So what happened to Threes? The developer believed, rightly so, that the game would be at its best in the form of a premium product. Part of what makes Threes so great is the simplicity in the gameplay. Blocks combine to create larger blocks, swiping the screen combines these blocks but also adds another block. That’s it, that’s the core of the game.
Threes is a premium paid game, however it’s also quite simple to clone, so everyone did. The free-to-play clones are now choking app stores, and even gaining mainstream coverage in the media. The simpler a game, the easier it will be for someone to steal the concepts behind it and turn your ideas into a free-to-play product, whether that was your intention or not.
Then there’s Blek, also a great example of a simple premise, beautifully executed. Blek is a paid game and was released back in January of 2014, it had a fair amount of initial success but in the last few weeks it has sky rocketed to the top of the paid charts! I’m fairly confident that the ‘clone army’ are busy at work developing free knock offs but they might run into a little snag.
While the style and quality of Blek is very clean and polished it also isn’t procedural like Threes — it’s all hand-built levels. Balanced, thought out, instructional, all of which aren’t easily reproducible, this might be all they need to keep the Blek clones at bay.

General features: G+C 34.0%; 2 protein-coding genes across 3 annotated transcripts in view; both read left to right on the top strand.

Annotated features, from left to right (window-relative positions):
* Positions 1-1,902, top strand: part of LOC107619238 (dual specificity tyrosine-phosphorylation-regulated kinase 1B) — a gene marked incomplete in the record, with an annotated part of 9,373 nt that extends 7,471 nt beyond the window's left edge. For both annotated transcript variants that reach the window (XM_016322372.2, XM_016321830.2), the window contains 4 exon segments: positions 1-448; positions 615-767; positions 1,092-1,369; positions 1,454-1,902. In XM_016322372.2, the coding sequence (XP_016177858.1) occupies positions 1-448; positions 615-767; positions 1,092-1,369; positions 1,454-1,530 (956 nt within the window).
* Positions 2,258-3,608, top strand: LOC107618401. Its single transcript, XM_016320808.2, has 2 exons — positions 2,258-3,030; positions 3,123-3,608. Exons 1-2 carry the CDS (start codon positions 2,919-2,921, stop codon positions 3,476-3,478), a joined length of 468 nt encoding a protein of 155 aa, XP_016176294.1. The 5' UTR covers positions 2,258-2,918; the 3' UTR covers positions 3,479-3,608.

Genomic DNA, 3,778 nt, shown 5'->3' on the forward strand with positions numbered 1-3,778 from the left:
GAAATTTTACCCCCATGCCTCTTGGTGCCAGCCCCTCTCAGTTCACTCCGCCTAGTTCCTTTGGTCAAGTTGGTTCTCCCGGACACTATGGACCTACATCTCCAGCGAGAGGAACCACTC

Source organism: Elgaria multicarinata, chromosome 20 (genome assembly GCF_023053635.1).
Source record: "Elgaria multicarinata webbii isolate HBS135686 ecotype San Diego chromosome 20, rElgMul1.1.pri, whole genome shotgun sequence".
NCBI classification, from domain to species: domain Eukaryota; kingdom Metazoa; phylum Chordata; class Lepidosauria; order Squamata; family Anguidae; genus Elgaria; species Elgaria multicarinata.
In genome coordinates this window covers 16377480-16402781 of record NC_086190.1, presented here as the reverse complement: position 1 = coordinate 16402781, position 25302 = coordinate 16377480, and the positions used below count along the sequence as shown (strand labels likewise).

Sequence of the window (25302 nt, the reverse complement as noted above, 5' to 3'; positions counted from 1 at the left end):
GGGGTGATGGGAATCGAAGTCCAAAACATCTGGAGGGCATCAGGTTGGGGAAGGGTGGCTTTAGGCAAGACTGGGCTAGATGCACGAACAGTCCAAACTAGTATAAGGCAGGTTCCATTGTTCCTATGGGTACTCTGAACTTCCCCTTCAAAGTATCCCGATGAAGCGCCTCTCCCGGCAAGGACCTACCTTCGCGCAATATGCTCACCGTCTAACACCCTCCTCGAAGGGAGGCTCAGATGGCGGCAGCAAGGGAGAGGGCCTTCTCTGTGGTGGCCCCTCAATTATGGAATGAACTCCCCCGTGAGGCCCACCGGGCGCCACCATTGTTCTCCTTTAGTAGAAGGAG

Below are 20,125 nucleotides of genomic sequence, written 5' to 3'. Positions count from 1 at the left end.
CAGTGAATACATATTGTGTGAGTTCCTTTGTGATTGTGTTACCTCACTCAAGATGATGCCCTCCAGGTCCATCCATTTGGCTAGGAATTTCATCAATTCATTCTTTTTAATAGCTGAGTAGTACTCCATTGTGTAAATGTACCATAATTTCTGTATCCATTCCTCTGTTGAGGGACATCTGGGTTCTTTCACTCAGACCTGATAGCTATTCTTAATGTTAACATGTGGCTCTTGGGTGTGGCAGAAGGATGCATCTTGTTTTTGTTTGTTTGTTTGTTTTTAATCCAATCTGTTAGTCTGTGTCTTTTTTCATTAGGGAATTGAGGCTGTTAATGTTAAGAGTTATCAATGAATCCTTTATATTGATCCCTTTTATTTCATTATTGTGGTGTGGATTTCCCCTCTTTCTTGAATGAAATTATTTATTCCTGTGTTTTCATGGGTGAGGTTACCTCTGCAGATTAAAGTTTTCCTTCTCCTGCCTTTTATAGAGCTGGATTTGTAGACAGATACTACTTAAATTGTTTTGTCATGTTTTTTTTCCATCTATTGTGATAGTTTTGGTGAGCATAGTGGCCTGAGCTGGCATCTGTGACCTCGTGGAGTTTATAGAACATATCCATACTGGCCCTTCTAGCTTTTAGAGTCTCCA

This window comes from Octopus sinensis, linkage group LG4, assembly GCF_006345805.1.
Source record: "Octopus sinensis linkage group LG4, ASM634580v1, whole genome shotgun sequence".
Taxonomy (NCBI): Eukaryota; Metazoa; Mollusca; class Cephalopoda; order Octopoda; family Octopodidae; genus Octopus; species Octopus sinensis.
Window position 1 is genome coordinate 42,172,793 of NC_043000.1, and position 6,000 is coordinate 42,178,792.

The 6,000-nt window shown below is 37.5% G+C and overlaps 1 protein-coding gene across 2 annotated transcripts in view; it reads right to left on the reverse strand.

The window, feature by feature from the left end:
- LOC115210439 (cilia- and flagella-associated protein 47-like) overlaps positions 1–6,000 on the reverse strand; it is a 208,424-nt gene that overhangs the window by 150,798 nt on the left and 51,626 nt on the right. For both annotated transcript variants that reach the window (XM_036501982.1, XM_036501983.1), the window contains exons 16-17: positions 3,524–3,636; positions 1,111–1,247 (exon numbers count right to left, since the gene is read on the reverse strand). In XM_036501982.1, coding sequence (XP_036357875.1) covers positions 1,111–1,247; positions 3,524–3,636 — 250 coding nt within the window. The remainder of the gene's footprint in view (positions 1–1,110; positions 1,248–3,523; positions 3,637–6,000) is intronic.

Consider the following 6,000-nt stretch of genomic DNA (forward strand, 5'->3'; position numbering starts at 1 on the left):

The market is resistant to simple, premium games
Tetris is more akin to Threes and similarly the design of the game is "simple" but still brilliant. Blocks fall in different shapes, if you make a complete line it will disappear. So what would happen if Tetris was first released in today’s mobile /t ablet market? If it wasn’t free to play and released as a paid game it might do OK but, even if it did, chances are it would be cloned into oblivion.
Then the logical conclusion would be to release Tetris as a free game. Tetris, however, doesn’t lend itself to free-to-play mechanics, and the original’s game’s aesthetics, complete with its Russian theme and catchy music, could be severely hurt by intrusive ads.
In-game items would also hurt the game, since the core of Tetris is a race against the clock. The designers would likely be forced to utilize a lives-based in-app purchasing system, or a limited number of plays a day, similar to something like Candy Crush.
Maybe a free-to-play Tetris would be huge. However, it wouldn’t be the Tetris we know and love.
It may be easier now for anyone to make a game and because of this, we’re probably getting games that would never have made it to market back in the day. Though in many ways the market has become more difficult for creative designers and developers. It’s exciting but saddening for me to think about how many great games are on the store right now that I just aren’t aware of.
In the end, maybe like Candy Crush, a free-to-play Tetris would be huge. However, it wouldn’t be the Tetris we know and love. We should be thankful Tetris wasn’t released today, and spare a thought for what other games we may be losing due to the near-requirement of free-to-play mechanics on mobile games.
Rod Green has worked in the video game industry for 14 years, contributing to a range of titles. He was one of the key people behind the ill-fated Project Offset, which was acquired ultimately